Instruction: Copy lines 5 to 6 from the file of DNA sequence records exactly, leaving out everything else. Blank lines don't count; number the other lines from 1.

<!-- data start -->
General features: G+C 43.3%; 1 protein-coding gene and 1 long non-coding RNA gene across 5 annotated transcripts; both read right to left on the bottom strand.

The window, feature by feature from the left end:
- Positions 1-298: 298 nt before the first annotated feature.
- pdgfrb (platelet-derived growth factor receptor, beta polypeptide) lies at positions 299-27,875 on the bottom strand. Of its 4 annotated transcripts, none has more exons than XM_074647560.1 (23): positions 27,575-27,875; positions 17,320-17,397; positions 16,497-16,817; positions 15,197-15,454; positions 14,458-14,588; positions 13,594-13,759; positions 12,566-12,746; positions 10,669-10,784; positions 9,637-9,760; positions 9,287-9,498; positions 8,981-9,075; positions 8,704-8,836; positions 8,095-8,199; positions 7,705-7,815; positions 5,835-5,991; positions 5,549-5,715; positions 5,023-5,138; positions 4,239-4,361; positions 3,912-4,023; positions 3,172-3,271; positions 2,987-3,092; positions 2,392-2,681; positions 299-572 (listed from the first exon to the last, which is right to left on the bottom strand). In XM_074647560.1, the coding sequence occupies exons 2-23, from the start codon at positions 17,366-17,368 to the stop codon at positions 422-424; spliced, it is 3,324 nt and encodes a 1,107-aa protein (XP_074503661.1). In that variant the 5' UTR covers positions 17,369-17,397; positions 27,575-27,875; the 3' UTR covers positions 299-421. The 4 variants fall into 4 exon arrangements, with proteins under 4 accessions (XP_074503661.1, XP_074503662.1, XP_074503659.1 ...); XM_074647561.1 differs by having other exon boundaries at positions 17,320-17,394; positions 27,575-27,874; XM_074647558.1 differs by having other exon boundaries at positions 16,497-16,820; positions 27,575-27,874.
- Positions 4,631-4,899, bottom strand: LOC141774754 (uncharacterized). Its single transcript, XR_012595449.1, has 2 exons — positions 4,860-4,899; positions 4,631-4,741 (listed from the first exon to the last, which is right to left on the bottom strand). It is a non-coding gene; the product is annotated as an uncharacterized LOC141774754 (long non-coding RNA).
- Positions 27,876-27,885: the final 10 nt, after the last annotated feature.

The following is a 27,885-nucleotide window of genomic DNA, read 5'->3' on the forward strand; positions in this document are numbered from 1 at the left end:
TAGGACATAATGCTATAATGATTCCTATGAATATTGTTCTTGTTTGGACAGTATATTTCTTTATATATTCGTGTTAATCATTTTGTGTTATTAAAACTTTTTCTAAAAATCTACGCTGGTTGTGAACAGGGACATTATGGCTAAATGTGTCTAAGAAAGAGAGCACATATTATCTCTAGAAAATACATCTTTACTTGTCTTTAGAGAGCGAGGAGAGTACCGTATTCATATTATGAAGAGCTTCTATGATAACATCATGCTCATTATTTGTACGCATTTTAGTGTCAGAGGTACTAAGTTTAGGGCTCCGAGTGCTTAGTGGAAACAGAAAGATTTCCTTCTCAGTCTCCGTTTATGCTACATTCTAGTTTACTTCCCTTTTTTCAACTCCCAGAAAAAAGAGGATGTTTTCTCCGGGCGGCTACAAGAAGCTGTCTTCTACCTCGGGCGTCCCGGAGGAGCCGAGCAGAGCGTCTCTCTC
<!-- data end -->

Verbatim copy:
- Positions 4,631-4,899, bottom strand: LOC141774754 (uncharacterized). Its single transcript, XR_012595449.1, has 2 exons — positions 4,860-4,899; positions 4,631-4,741 (listed from the first exon to the last, which is right to left on the bottom strand). It is a non-coding gene; the product is annotated as an uncharacterized LOC141774754 (long non-coding RNA).
- Positions 27,876-27,885: the final 10 nt, after the last annotated feature.